Programming the Familiar

Discussion: Programming the Familiar
Good programmers are able to analyze a task and describe it succinctly, accurately, and unambiguously. Even tasks that you perform without much thought are surprisingly complex when you stop and consider all of their components. For example, using the self-checkout lane at a grocery storea simple task completed by thousands of people every dayrequires you to: (1) Select items in your basket; (2) Scan the UPC codes; (3) Convey the item to the bagging area; (4) Bag your groceries; and (5) Submit payment for your purchases.

A program is an ordered list of instructions that prepares the computer (or in the case of the grocery example, the shopper and new user of the self-checkout lane) to complete a task. Good instructions are mindful of the target audience, and the less you assume the reader already knows about a process, the more useful the instructions are to a wider audience.

If you have not used the self-checkout lane at a grocery store before, you act as your own cashier. You scan and weigh your items, bag them, and pay for them, while being guided by a digitized voice prompting you to complete each step.

Consider the pseudo code in the “Week 1 Discussion Code” text file (located in this week’s Learning Resources) that describes the self-checkout procedure. While it is comprehensive, it is also organized. It groups instructions related to the same task into a block of text, and adds comments and explanations using specific conventions:

Actions defined by a group of steps have descriptive names, including SelectItem, ScanBarCode, and PayingWithCredit.
Blocks of instruction are contained within braces: { and }.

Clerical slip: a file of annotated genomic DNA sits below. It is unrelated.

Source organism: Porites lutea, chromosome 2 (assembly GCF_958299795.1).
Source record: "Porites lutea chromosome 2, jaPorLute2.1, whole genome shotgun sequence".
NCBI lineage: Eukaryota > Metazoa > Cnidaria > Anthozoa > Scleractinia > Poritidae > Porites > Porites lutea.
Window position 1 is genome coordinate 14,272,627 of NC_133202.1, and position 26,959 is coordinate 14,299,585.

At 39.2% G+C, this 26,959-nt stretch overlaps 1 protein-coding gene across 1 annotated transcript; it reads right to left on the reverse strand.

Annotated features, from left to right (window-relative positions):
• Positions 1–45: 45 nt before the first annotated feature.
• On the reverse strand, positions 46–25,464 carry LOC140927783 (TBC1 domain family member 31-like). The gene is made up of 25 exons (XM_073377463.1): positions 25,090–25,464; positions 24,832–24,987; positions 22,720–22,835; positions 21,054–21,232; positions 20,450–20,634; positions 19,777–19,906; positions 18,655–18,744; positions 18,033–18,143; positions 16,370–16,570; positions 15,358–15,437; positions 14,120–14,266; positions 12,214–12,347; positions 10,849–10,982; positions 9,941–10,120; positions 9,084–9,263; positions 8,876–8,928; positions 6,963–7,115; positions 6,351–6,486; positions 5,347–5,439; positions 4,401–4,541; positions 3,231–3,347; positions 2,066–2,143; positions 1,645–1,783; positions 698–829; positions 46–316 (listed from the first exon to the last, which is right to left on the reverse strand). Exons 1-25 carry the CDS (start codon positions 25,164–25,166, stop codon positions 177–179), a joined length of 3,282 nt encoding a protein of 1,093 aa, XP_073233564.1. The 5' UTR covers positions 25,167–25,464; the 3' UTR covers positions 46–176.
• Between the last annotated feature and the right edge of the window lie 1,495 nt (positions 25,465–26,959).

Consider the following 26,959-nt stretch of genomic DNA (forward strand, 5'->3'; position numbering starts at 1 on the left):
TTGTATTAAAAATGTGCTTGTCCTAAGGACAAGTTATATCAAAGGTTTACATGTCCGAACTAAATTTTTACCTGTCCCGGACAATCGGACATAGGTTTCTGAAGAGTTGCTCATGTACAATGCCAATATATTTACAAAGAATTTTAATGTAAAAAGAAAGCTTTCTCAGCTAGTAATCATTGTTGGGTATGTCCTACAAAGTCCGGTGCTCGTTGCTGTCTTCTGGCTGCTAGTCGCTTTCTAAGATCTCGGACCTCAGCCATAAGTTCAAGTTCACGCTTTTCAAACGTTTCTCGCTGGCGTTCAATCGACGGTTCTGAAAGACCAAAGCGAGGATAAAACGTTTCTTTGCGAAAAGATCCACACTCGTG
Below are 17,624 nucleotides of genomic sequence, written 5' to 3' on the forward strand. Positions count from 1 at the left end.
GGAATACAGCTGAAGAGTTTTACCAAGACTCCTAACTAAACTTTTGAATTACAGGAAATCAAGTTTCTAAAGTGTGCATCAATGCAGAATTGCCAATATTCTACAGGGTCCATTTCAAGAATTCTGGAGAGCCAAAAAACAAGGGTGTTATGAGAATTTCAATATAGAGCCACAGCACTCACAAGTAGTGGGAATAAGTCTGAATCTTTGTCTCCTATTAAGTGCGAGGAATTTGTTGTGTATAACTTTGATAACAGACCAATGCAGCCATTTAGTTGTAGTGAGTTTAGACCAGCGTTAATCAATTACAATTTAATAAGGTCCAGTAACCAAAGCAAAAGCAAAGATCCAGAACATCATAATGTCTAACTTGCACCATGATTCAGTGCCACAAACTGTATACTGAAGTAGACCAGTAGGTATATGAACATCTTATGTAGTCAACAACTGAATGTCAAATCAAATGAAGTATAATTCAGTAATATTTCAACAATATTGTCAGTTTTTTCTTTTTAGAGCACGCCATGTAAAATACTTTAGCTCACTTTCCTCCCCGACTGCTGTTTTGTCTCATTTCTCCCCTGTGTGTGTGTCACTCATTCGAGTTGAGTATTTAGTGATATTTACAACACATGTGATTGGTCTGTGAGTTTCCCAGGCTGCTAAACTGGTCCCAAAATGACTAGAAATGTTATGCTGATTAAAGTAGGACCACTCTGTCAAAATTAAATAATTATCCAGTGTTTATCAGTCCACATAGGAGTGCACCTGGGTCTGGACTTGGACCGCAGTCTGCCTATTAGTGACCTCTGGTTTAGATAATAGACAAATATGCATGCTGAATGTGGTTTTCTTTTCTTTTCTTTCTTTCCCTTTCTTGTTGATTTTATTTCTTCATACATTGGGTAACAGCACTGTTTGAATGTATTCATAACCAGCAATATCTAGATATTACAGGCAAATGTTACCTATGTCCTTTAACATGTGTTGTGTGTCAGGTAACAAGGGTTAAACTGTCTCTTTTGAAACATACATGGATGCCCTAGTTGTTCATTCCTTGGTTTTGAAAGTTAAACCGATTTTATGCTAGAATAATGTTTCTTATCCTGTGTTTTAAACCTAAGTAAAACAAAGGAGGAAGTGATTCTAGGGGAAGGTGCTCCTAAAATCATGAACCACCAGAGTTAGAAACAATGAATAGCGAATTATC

// means that the rest of the line is a comment Intended for people, not an instruction to the computer.
When /* is used at the beginning of a line, it signifies that the entire line is a comment and will be ignored by the computer.
The symbols /** and */ start and end comments that extend over multiple lines. These are used to describe processes within your program.
Note: You will investigate this notation further in Week 2.

The code in the “Week 1 Discussion Code” text file (located in this weeks Learning Resources) includes line numbers along the left side of the page. These are not part of the program but they make it easy to refer to specific commands and instructions within the program.

Think about one task you perform so often, it is nearly automatic. Break that task down into its component parts and write a “program” that resembles the grocery self-checkout code provided to describe your task. Your task should include:

At least three major steps, listed in chronological order
Specific instructions that describe each step
Conditions that direct the flow of the program, such as “if-then,” “while,” or “until.”
Comments that explain your program
Line numbers
By Day 3
Post your program and read some of the programs posted by other colleagues. Identify steps in their programs that could be further developed to make the program unambiguous to as wide an audience as possible.

By Day 6
Respond to at least two other colleagues’ posts. Your responses should:

Identify a step or instruction in the program that could be further expanded or explained.
Explain why you think more detailed instructions would be valuable.
Write 510 lines of pseudo code that could be inserted into, or appended to the end of, the program to provide the additional instructions.